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This article was published 7/3/2013 (1180 days ago), so information in it may no longer be current.
The RM of Headingley spends up to $150,000 of its annual budget on parks and recreation, so its council wants to make sure they get the maximum return while meeting local residents’ needs.
Expanding the local trail system with a focus on active transportation, improving river access, constructing a splash pad and water park and a feature image park, and possibly adding space for a fitness centre and meeting place to the Headingley Community Centre are the main new projects outlined in the draft update to the municipality’s 2009 parks and recreation master plan.
Consultant Jack Harper unveiled the draft plan at a public meeting on Feb. 25, with about 55 residents attending.
"The plan is used as a guiding document for the municipality to focus their resources from year to year," he said.
To develop the draft plan, Harper, Headingley councillor Jim Robson and others consulted about 12 community groups involved in local recreational activities, such as the Headingley Grand Trunk Trail Association and Phoenix Recreation Association, to discuss their needs.
Phoenix Recreation Association president Sandra Miller said the draft plan holds no great surprises for her group. However, she would welcome the addition of a splash pad/water park at Phoenix Recreation Centre.
Over 200 people responded to an online recreation survey made available to Headingley residents last fall.
Harper said survey respondents listed walking/hiking, cycling and swimming as their top three physical activities. About 300 of Headingley’s 2,500 residents are registered in swimming programs in Winnipeg, but he cautioned against assuming this shows the need for a public pool to be built in Headingley.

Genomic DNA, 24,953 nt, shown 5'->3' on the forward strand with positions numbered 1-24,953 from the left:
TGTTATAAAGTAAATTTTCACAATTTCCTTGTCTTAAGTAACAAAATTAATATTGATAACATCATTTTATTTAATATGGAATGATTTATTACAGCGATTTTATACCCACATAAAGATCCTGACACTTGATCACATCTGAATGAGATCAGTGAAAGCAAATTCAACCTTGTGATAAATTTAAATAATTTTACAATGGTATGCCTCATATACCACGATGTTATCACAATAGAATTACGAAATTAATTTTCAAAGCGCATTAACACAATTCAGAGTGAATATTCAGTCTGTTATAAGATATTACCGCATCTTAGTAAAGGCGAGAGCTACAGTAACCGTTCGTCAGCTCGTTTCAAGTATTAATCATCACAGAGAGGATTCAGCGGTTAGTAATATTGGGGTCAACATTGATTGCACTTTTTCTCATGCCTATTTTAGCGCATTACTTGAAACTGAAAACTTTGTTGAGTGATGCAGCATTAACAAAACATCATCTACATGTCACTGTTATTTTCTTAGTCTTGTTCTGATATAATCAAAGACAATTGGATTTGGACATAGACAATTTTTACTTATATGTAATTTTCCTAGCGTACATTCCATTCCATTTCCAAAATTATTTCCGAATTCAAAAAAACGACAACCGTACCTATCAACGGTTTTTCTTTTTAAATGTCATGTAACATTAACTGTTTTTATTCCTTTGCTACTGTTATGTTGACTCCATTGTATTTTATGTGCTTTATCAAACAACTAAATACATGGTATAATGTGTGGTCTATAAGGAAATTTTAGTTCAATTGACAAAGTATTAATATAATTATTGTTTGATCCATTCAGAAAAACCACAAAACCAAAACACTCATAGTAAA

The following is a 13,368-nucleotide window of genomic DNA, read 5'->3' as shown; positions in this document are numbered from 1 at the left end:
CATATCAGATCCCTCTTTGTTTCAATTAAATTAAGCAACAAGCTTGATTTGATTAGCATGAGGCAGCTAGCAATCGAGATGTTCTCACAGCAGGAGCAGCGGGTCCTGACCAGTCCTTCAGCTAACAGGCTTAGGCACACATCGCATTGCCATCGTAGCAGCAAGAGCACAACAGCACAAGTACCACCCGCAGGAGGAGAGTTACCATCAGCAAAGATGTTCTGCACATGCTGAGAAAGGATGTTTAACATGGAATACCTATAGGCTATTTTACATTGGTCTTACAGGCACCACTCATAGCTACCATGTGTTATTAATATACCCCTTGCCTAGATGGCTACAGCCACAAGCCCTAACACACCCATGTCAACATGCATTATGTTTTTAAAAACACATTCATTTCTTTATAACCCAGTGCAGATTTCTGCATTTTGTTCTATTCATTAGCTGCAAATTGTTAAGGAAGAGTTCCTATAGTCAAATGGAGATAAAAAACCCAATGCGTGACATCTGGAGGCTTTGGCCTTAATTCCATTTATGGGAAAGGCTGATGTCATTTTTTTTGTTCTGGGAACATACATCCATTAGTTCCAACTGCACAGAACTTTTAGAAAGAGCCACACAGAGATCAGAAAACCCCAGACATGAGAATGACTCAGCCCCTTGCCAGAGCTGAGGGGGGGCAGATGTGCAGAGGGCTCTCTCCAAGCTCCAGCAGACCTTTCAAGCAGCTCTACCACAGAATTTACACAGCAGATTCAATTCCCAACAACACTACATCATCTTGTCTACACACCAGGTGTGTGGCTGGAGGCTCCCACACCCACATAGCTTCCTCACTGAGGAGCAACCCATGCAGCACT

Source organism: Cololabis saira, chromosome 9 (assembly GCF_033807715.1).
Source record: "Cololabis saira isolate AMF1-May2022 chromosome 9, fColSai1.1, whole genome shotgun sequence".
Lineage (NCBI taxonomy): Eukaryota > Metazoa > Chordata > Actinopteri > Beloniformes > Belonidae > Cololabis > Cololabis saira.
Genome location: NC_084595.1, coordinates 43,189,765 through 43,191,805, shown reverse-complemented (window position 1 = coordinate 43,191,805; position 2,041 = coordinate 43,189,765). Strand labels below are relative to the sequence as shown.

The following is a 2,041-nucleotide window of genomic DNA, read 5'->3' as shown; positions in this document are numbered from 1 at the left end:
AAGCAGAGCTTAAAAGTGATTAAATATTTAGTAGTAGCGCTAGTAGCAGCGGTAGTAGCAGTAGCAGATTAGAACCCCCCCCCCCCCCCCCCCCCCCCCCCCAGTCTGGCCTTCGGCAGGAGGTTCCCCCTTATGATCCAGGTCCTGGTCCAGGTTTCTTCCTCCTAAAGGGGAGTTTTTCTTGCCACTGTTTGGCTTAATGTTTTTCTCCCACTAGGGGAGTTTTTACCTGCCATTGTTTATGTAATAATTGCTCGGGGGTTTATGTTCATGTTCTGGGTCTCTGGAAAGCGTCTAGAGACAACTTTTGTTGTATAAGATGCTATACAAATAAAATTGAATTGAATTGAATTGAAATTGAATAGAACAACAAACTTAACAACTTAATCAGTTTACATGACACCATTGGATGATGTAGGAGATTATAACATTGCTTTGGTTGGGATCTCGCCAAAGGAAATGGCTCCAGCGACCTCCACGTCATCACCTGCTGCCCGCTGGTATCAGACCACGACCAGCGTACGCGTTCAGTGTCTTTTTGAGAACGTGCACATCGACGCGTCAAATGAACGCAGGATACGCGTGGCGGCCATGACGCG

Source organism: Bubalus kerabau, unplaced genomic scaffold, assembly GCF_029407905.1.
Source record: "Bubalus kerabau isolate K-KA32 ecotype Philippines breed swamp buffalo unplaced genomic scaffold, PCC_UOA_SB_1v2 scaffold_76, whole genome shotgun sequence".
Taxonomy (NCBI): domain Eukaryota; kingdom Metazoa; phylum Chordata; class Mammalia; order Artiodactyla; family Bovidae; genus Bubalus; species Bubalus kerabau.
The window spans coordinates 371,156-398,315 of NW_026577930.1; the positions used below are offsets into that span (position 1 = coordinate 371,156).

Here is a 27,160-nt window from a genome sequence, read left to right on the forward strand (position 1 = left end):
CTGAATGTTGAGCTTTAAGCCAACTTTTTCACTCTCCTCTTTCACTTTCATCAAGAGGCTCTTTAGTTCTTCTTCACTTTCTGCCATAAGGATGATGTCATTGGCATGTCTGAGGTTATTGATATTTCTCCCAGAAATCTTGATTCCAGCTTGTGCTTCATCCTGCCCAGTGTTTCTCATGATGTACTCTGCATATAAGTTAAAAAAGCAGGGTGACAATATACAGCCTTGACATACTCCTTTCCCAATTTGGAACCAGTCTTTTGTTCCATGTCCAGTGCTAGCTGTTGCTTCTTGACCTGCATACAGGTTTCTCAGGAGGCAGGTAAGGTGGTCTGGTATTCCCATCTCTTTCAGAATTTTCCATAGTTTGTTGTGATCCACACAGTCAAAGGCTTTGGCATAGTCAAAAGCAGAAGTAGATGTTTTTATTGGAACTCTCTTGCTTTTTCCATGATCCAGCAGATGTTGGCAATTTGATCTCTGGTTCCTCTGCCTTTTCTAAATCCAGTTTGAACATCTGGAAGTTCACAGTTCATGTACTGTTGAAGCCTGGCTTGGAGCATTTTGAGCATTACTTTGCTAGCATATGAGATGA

"If these (Winnipeg) facilities are meeting your needs, then to duplicate them here would result in low use."
Headingley’s proximity to Winnipeg is one of the factors that must be considered when looking at recreation needs, he added. Others include the growing number of seniors and children under 14 years, future development within CentrePort and at Red River Exhibition Park/Assiniboia Downs, and the need for a community identity.
"We know that the geographic circumstances of Headingley work against an integrated identity," Harper said. This could be partially addressed by continued development of the trail system connecting subdivisions, the Headingley Grand Trunk Trail and other areas.
Past chair of the Grand Trunk Trail Association Karl Gompf said he feels the draft plan supports a growing trend among Manitobans focusing on physical activity.
"I could see Headingley becoming a hiking and cycling destination."
Harper said the new parks and recreation plan must be linked with the municipality’s development plan, now also being revised.
Once the parks and recreation draft plan is approved by council, it doesn’t mean that work will begin immediately on any of the new projects. Harper said time is needed for the RM to set aside the money required and also to explore partnerships with public, private and non-profit groups.